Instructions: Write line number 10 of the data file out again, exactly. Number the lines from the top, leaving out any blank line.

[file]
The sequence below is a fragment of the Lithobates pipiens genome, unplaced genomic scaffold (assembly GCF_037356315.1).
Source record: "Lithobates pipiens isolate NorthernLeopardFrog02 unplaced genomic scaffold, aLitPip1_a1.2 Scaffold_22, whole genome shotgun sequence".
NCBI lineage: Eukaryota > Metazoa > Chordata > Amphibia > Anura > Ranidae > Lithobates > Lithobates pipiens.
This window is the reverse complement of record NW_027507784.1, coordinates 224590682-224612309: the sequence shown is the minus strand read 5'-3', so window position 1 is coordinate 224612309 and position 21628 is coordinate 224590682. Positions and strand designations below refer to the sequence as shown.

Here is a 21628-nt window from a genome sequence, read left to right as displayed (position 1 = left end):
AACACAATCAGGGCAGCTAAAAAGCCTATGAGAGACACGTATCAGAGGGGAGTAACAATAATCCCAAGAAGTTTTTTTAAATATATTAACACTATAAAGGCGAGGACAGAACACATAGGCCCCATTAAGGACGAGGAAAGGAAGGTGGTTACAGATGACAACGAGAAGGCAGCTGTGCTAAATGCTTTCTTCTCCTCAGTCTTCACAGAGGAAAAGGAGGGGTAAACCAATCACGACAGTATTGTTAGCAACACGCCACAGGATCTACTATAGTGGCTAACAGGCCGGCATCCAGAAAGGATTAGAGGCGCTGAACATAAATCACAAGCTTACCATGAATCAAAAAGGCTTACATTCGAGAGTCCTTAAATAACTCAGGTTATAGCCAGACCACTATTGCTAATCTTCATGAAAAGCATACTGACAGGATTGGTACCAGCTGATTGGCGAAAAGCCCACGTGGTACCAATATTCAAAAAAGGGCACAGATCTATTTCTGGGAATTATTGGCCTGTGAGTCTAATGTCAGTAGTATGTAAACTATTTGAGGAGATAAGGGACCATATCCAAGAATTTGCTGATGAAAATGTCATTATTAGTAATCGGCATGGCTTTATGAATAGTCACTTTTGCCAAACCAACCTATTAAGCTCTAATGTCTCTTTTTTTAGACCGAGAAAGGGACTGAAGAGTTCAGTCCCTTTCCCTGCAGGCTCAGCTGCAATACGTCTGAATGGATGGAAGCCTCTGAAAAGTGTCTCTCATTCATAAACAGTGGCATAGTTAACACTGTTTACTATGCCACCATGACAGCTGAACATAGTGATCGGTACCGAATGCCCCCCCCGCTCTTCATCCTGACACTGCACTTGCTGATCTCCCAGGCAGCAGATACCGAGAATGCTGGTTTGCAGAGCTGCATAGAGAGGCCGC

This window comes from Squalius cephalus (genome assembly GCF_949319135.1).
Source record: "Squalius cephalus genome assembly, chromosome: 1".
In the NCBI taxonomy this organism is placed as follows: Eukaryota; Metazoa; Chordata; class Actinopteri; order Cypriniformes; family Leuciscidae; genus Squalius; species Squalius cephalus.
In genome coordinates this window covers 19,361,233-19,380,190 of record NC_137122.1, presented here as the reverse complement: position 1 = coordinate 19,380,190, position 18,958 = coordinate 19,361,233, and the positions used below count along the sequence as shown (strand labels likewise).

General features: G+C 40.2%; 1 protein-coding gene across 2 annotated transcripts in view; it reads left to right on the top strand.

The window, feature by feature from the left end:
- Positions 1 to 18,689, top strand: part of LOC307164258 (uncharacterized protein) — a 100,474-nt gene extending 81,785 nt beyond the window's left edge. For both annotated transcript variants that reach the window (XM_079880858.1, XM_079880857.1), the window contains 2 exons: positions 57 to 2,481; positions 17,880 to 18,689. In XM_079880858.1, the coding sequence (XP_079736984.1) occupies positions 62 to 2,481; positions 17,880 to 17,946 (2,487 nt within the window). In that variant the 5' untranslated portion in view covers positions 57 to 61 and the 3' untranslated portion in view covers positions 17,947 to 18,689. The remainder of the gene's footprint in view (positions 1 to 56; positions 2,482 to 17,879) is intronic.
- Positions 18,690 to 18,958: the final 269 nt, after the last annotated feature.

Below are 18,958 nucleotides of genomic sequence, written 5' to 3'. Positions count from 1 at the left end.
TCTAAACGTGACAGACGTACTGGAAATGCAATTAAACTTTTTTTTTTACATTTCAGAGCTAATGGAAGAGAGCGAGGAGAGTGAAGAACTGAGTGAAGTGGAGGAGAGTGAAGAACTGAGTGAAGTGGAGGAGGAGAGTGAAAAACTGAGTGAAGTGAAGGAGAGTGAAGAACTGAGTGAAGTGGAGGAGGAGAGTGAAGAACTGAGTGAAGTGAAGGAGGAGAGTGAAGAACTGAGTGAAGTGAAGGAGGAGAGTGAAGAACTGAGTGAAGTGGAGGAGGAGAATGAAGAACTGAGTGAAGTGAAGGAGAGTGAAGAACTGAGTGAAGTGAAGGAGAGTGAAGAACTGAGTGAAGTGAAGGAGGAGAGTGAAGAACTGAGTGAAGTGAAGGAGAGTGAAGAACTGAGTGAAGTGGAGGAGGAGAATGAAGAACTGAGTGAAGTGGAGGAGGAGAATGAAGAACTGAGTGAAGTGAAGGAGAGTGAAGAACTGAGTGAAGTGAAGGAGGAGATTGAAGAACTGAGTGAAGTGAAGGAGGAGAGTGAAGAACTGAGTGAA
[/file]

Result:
In genome coordinates this window covers 19,361,233-19,380,190 of record NC_137122.1, presented here as the reverse complement: position 1 = coordinate 19,380,190, position 18,958 = coordinate 19,361,233, and the positions used below count along the sequence as shown (strand labels likewise).